“The girl in the red coat” by Kate Hamer

Everyone is acquainted with the feeling of blind panic that comes about when you lose something valuable such as a wallet.  It is almost as though your senses converge and ALL you can think about is finding your lost item.  Then, imagine that feeling magnified exponentially…  for it is a precious child you have lost.

This is the tale of a loving mother and daughter who become separated.  Beth, a single mother living in Norfolk, England and her eight year-old daughter, Carmel.  They are everything to each other.  Carmel is a precocious, sensitive, and intelligent little girl who loves books, words, drawing, and animals.  For a special treat Beth takes Carmel to a story-telling fair.  A sort of carnival with tents set up in a big field.  Each tent features a person reading from a book.  Books are for sale there as well.   When a ‘sea fog‘ rolls in they become separated.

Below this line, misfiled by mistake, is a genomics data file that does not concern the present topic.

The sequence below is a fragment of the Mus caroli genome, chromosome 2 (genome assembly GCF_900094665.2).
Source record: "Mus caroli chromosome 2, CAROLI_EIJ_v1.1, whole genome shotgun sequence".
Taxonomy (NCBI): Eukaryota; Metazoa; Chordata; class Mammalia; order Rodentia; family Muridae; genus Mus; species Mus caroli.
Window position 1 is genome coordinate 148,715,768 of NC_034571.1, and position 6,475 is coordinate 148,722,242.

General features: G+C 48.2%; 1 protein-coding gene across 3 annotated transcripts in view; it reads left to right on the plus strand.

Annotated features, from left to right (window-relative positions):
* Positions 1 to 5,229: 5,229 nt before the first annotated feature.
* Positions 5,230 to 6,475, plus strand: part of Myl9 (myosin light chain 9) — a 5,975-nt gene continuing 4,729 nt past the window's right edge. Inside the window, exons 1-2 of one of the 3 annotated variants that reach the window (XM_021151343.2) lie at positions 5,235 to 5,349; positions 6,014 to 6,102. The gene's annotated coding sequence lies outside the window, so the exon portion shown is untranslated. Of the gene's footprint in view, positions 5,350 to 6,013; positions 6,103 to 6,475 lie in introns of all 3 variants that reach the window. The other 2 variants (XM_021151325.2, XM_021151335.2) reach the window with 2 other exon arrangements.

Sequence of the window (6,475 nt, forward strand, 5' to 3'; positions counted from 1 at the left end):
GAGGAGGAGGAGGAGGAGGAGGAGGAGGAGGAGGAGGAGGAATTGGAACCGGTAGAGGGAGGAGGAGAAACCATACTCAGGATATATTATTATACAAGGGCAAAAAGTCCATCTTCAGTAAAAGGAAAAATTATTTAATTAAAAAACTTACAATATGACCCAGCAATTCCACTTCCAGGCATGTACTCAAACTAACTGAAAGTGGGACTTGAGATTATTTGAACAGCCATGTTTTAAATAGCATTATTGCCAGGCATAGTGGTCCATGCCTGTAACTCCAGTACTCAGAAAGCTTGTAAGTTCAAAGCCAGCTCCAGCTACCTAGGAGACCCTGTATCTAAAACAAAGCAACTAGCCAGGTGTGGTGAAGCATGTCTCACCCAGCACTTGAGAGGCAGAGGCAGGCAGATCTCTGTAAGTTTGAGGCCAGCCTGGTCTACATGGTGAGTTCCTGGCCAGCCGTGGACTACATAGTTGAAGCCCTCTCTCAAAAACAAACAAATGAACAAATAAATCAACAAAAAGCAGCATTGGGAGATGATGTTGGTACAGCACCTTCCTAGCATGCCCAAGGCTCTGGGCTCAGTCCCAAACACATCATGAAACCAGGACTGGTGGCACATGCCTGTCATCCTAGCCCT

Carmel is abducted by who she believes to be her grandfather – but who is actually an unethical American preacher.  As I read this novel I was filled with a sense of disquieting unease.  The man that has taken Carmel is not physically unkind to her, but he is emotionally cruel.  However, his warped thinking prohibits the reader from hating him too much… He believes in faith healing and he also believes that Carmel has the ability to heal by ‘the laying on of the hands‘.  His belief is well founded.

The Girl in the Red Coat” is told in short chapters alternating from Beth’s to Carmel’s point of view.  Carmel’s story is told in an eight year-old’s voice and is done so with skill and empathy.  Beth’s story, equally tragic, is one of a mother clinging to hope, trying to cope with equal parts guilt and despair.  It tells of the little mind games she plays, making ‘bargains’ with God as the days without Carmel turn into weeks, then months…

Despite their mutual tragedy, life rolls on bringing about its own guilt and separate experiences.  New people enter the lives of both Beth and Carmel.